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May 7th 2008
Valuing biodiversity is key to its protection says Island's 2020 Summiteer

Melissa George There were only 1000 Australians invited to the Prime Minister's April 2020 Summit and one of them happened to be a Magnetic Islander. She is Melissa George and Magnetic Times caught up to her to hear about the ideas she took to Canberra.

The Summit was divided into topic areas and Melissa contributed to the, Population, sustainability, climate change, water and the future of our cities stream.

Melissa is a Traditional Owner from Magnetic Island's Wulgurukaba people and is also a Queensland based Indigenous Network Co-ordinator. She attended as an individual, but supported the approach of Northern Australian Indigenous Land & Sea Management Alliance (NAILSMA).

The NAILSMA aim is to bring about an Indigenous Culture Based Economy which, according to the Kimberly Land Council's Peter Yu, "supports the cultural business of Indigenous land and sea management, supports the credibility and integrity of cultural transactions locally and across the North, and leads to innovative commercial opportunities".

According to Melissa, "This view is strongly supported by Aboriginal peoples in Northern Australia."

At its core the concept Melissa most wanted to convey is one of recognising that in much of northern Australia there will be resources ranging from mines to agricultural potential to high biodiversity for which Indigenous people will have a say over management. These people, she says, have every right to seek the benefits of cash and infrastructure from mining ventures on their lands as much as they may seek to create economic development opportunities based around stewardship and biodiversity protection that may also present themselves.

"I made the point that not every black fella or traditional owner group want to be rangers and they cannot be dictated to. All opportunities need to be made available."

She then puts a more difficult concept, "If you are serious about protecting Australia's biodiversity you need to determine the value of that biodiversity.

"Most of northern Australia (about 48% ) is Aboriginal owned and managed land and sea so you need to determine the value of that biodiversity in terms of things like conservation and eco-tourism. We need a biodiversity audit which can lead to something like a scheme which is parallel to carbon trading."

But just what could such a scheme entail? One example draws directly from carbon trading. It is the Western Arnhem Land Fire Management Agreement which mitigates the production of massive amounts of CO2 from wildfires in the north. Each dry season huge amounts of grass and other scrub becomes fuel for massive fires.

Valuing biodiversity is key to its protection says Island's 2020 Summiteer
May 7th 2008
I think Melissa's George's, and NAILSMA's clear focus on firmly securing a future place for an Indigenous Culture Based Economy in a rapidly encroaching, globally warmer future .. must be strongly commended as a far-sighted, socially just endeavour that will be valuable to us all!!

It is also highly commendable that some of the organisational structure (ie A National Indigenous Knowledge Centre established and maintained by indigenous people) necessary to bring such vision into being .. actually made it onto the list of top ideas from the "Population, sustainability, climate change, water and the future of our cities" stream of the 2020 Summit!!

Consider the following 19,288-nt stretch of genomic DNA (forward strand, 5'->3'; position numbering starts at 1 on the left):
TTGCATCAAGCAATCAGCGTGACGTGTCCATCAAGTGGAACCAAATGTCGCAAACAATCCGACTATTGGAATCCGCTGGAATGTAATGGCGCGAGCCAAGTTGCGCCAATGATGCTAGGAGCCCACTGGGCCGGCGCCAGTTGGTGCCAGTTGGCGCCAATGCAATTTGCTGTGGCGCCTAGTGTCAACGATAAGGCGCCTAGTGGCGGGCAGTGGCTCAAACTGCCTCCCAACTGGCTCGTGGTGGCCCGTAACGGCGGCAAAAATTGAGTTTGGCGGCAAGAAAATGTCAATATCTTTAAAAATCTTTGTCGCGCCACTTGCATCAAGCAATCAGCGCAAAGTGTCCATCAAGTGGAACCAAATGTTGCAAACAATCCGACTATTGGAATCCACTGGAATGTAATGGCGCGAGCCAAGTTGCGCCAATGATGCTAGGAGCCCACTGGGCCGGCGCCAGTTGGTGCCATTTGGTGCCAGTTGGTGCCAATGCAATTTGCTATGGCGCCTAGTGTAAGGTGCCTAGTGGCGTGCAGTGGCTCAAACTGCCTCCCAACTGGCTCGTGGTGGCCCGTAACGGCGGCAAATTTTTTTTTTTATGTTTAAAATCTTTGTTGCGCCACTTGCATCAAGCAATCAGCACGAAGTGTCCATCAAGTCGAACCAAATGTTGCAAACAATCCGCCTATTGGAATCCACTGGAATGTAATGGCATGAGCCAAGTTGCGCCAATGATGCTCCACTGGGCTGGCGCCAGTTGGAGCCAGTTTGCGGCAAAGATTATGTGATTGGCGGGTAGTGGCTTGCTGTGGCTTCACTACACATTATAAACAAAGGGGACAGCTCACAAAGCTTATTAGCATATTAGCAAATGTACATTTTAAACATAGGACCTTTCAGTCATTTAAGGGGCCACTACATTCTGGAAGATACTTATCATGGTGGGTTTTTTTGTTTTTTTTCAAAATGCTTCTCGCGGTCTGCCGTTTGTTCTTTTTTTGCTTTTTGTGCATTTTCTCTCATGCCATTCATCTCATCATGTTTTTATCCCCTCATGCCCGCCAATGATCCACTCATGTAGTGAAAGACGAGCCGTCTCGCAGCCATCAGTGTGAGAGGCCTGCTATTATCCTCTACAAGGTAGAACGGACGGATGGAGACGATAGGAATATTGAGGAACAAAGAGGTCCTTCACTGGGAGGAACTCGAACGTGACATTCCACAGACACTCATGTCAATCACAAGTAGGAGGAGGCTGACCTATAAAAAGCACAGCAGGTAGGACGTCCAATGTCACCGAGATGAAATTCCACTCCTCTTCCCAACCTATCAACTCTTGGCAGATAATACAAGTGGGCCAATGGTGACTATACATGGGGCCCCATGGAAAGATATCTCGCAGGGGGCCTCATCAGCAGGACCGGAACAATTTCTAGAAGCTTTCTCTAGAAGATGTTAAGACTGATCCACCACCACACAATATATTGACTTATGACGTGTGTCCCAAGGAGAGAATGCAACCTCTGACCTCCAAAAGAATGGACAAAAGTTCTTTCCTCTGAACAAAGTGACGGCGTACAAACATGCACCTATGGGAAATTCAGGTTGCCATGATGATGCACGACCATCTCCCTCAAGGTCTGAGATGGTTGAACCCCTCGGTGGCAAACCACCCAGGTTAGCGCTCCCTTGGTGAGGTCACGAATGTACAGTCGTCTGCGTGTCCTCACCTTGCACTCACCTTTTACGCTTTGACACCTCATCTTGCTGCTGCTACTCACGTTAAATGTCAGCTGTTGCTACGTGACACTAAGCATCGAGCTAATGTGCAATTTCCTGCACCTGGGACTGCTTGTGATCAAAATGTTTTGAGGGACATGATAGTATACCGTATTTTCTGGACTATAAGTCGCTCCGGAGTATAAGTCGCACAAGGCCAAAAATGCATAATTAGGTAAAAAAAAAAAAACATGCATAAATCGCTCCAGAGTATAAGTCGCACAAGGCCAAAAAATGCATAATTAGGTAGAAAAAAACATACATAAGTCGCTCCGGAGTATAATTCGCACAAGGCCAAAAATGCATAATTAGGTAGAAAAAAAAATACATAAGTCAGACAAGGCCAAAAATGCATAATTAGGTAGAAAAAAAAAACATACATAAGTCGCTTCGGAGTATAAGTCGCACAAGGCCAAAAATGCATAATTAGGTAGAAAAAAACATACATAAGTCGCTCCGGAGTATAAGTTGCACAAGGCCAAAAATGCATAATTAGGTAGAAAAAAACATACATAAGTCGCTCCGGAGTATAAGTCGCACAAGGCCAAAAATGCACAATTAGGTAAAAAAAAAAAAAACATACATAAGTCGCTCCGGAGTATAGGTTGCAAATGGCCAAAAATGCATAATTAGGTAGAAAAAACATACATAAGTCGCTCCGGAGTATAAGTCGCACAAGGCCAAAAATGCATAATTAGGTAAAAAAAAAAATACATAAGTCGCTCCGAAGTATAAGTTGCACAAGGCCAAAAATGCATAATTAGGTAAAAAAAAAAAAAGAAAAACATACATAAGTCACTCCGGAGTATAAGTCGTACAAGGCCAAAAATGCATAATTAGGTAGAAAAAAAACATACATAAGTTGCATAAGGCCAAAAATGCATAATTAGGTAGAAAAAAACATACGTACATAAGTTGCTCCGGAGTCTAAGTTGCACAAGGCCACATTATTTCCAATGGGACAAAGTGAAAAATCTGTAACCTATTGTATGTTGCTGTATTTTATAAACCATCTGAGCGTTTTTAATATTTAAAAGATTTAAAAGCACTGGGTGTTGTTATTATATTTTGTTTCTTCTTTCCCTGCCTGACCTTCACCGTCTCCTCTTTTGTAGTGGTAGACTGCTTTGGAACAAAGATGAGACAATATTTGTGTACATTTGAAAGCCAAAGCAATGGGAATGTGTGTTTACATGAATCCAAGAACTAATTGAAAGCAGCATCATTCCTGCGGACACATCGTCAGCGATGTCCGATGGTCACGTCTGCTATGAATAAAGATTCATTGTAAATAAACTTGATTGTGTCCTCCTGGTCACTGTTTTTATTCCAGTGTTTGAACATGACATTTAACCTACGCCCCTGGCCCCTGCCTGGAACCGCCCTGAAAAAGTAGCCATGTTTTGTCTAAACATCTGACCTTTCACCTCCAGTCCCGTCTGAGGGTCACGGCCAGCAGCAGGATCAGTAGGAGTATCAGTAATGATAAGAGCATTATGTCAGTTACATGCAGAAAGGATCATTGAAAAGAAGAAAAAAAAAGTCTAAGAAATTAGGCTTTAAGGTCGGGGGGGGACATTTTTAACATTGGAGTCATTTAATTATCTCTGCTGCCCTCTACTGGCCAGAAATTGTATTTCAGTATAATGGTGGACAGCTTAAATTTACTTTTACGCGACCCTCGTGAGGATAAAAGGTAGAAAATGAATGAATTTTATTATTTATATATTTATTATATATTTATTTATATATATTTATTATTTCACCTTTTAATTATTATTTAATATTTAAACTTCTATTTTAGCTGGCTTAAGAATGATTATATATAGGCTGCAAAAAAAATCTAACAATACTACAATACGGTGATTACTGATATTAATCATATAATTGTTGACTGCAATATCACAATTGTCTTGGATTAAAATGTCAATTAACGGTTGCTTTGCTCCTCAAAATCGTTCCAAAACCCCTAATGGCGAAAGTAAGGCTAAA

Let's hope we'll hear more along these lines falling out of the 2020 Summit, with full support from the new Commonwealth Government!!

May 8th 2008
Congratulations Melissa!
A complex subject incisively summarised.
Especially the issue of placing a value on bio-diversity.
Would that many of our LGA representatives grasp those fundamentals.
If they did we would truly have a 'ground-up' driven momentum.

Jenny Stirling
May 8th 2008
I think what Melisa says has a lot of merit but when I hear the term 'audit' in relation to valuing bio-diversity, alarm bells begin to ring for me. There is a big debate raging as to whether to place a dollar value on our environment in order to save it, as if that were the principal measure of a thing's worth. That kind of thinking got us into this mess. It is true that people destroy what they do not understand so there needs to be a big push to understand what a treasure our bio-diversity is, for many reasons including its intrinsic value. And the economic potential is a valid part of that picture but it should not dominate the whole show, as it too often does.

That said, as Melissa alludes to, there needs to be meaningful work and a reasonable standard of health, education and well-being for all people who live in these areas. I am sure we can work it out if we try and we will have to try really hard and not just give lip service to such goals. Many, many children's lives depend on it.
Christina Macpherson
May 8th 2008
What a thoughtful article! And what a thoughtful, sensible and comprehensive set of ideas from the Population, sustainability, climate change, water and the future of our cities, stream.

And - hooray for Melissa - bringing attention to the importance of biodiversity! Well - maybe you shouldn't put a dollar value on biodiversity - but it's a darn site better idea than putting no value at all on it. The "no value" idea seems all too prevalent, in the current famous "resources boom".
Christina Macpherson
Mal Hamilton
May 10th 2008
The fundamental problem is that we "modern" folk think we own the planet and we see it as our god-given resource/playground/battlefield. I suggest we all read "The Last Hours of Ancient Sunlight" by Thom Hartmann (Bantam). This is a book that will really get you thinking.

What do you think? Send us your comments.

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